And more important, WHO SUPPOSEDLY OWNED THIS PAPER? This wasn’t held by the subsidiaries; otherwise, AIG would not have been able to pledge it to the Fed. And if it was a parent company holding, why wasn’t it repoed or sold earlier? What entity took the semi-annual interest payments? Take the $14 billion we know about, and assume a 5% interest rate. That’s $700 million. Where did it go? Was it reinvested? Disbursed?
The language further suggests that bonds in this secret trove, while mainly accumulated under Greenberg, had more recent additions, presumably under Martin Sullivan, perhaps Wilmustad. This “unofficial vaults” designation strongly implies this was a secret, off balance sheet cache that threw off a hefty amount of annual income by virtue of its staggering size. That would mean it could be used by the CEO at his sole discretion, for anything from bribes to unreported executive payments that might then be used to open foreign bank accounts or pay for personal or business expenses.
And these “unofficial reserves” continued AFTER Greenberg was ousted over accounting improprieties. Business Week gave a short summary:
Investigators believe that AIG may have goosed its financial performance with dubious transactions and improper accounting. Last fall, the insurer paid $126 million in fines to the Securities & Exchange Commission and Justice Dept. for deals it structured for outside clients that allegedly violated insurance accounting rules, although AIG admitted no wrongdoing. The company also came under the glare of New York Attorney General Eliot Spitzer for its role in bid-rigging with broker Marsh & McLennan Cos. (MMC ), which led to the ouster of Hank’s son Jeffrey as CEO there. AIG admitted no wrongdoing, but two of its executives plead guilty and left the company.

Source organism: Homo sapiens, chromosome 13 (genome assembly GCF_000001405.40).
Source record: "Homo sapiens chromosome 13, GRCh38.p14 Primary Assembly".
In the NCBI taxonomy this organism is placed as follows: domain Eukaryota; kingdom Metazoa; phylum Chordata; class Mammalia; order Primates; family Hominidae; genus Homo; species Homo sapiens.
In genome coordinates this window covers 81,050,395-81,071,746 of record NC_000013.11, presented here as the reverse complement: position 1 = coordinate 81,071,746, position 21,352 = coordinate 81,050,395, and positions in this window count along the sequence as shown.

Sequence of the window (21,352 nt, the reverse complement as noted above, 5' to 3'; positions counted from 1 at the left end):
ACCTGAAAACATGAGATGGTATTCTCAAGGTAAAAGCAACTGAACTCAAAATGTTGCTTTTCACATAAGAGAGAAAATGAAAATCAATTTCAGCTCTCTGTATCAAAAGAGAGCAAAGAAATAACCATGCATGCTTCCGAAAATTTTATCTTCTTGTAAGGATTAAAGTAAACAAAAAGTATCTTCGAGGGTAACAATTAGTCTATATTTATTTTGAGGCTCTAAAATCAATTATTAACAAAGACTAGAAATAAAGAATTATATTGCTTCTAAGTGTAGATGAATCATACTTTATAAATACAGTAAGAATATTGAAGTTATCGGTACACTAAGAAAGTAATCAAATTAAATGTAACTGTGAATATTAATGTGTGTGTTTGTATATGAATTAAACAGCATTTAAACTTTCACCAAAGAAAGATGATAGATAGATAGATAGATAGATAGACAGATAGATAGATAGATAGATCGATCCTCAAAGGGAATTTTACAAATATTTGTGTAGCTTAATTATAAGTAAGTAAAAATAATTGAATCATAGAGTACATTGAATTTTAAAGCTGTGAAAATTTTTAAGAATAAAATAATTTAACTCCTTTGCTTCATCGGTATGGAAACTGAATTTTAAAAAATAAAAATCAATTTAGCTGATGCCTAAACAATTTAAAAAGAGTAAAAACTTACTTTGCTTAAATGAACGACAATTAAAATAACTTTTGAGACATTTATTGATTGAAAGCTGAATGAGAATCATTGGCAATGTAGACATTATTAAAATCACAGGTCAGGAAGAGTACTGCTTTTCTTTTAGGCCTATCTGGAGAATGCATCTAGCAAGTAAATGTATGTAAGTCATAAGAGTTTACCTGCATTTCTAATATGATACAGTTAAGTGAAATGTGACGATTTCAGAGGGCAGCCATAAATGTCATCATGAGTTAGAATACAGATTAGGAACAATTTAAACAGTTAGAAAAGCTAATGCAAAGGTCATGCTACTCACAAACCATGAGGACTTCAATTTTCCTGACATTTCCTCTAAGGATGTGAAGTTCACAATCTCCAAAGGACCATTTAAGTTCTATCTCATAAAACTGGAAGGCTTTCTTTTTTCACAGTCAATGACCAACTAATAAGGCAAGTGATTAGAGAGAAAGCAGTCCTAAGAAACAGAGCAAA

This time, investigators initially focused on two transactions involving Berkshire Hathaway’s (BRK ) General Re Corp. unit. The deals essentially amounted to a $500 million loan that was dressed up on the books as premium revenue. That allowed AIG to boost its sagging reserves at a time when investors thought they were too low. The problem: AIG never assumed any of the risk associated with insurance underwriting. On Mar. 30, the company acknowledged that “the transaction documentation was improper” and should never have been classified as insurance premiums.
Since then, AIG ‘s problems have escalated. In its Mar. 30 release, the company itself identified several problem areas. They include transactions with supposedly independent companies that were in fact controlled by AIG; bond transactions that may have allowed it to claim gains without actually selling the bonds; misclassified losses; and questionable estimates on deferred acquisition costs. Investigators and state regulators are looking into some 60 transactions involving these and other possible accounting shenanigans. “Greenberg strived for a steadily rising stock price,” says a source in Spitzer’s office. “He used mechanisms now being revealed as deceptive and improper.”
Perhaps there is an innocent explanation for this huge stash. However, but in all my years in financial services (and having had billionaire clients who would be completely within their rights to run their enterprises as personal cookie jars to the extent the law allows), I have never heard of anything remotely this suspect. Given AIG’s history, there is every reason to believe this is what is appears to be: a slush fund created for Greenberg’s personal use that was never accounted for properly.
The simple test of whether this arrangement is proper or not is whether the cache was fully accounted for on AIG’s balance sheet. If not, no wonder Greenberg had to go to such lengths to boost reported earnings. He would have needed to hide the truly remarkable amount of skimming needed to put these reserves aside.